there are parallels between certain key concepts across historical
divides. I.e. the notion of the discontinuity of the ego may found in
both the ascribed sayings of Buddha and the works of David Hume but
these are common ideas to be found in the works of both men. We may
still argue however about whether the idea itself is true. Thus if Freud
(or anyone else) believes (as I take it does Gabriel) that castration
complexes exist in MV he must still demonstrate (as was contested by
David Bishop) that they are in fact there in the text (not just in his
own mind). Just because Freud thinks Hamlet wants to make love to his
mother does not mean that the evidence for this belief is in the text.
He must demonstrate it. Just because I think the Earth is the centre of
the Universe... (and so on)

Anon,
Marcus meddling Dahl

[2]-------------------------------------------------------------
From:           Bill Arnold <
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Date:           Tuesday, 20 Jul 2004 08:05:59 -0700 (PDT)
Subject: 15.1460 CFP - Shakespearean Intertexts in Canada
Comment:        Re: SHK 15.1460 CFP - Shakespearean Intertexts in Canada

Gabriel Egan writes, "I exclude Bill Arnold from this generous
characterization of education for obvious reasons."

OK: they might be "obvious" to Gabriel, but not to all. And to *rapt*
things up for Hardy, I must admit Gabriel lives up to his horn-blowing
name.  It might behoove him to blow another tune in another direction,
however. Shakespeare seeks his admiration and edification, not I!

Bill Arnold
http://www.cwru.edu/affil/edis/scholars/arnold.htm

[3]-------------------------------------------------------------
From:           Jack Hettinger <
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Date:           Tuesday, 20 Jul 2004 13:44:37 -0400
Subject: 15.1460 CFP - Shakespearean Intertexts in Canada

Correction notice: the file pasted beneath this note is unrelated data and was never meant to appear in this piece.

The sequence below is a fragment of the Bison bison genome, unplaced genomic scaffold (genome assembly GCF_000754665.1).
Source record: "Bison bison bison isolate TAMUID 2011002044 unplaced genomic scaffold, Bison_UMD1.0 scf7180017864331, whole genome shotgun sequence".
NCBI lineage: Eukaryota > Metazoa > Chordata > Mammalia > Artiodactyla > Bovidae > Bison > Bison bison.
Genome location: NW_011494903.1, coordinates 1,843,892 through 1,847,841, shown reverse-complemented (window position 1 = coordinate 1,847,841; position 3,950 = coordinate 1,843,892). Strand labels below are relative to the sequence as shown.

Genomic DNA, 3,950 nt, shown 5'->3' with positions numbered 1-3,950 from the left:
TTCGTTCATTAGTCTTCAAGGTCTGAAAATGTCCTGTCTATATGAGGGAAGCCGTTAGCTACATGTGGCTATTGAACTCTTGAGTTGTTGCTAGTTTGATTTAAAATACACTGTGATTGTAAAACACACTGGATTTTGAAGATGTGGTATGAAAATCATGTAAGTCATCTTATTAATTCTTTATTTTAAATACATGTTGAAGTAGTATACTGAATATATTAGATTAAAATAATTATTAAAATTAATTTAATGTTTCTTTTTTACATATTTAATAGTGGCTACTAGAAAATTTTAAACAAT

Comment:        RE: SHK 15.1460 CFP - Shakespearean Intertexts in Canada

I happen to be sorry that our theory thread is winding down, since every
observation we make about artists (and anything) is based on some
assumption or other, especially my own plain-language theory: I
inadvertently started the thread by asking if someone could translate
the call for Kristevan papers on Shakespeare in Canada into plain
English. Our turn toward matters Freudian, and jargon in general,
interested me most. My contribution to this theme is a commonplace:
there is jargon and there is jargon. I certainly would not want a
surgeon or aeronautical engineer to use a jargon as gooey and, I think,
goofy as Freudspeak.

Allow me to cite a representative passage from Richard Thomson's Aug 1,
2003 TLS review of Margaret Werth, The Joy of Life: The idyllic in
French Art, Circa 1900 (University of California Press), on certain
Anarchic paintings by Puvis, Signac, and Matisse. Thomson's remarks
about Werth's patronizing use of Freud express my concerns nicely: Werth's

<<final case study is Matisse's "Le Bonheur de Vivre". The painting
struck critics as odd in 1906, Werth demonstrates, and it is still
difficult to arrive at a satisfying account of its audaciously stained
fields of yellow and green, orange and violet, against which are pitched
Arcadian figures, curtly delineated in contours that echo the rhythms of
their sylvan surroundings. We would all agree that this is a painting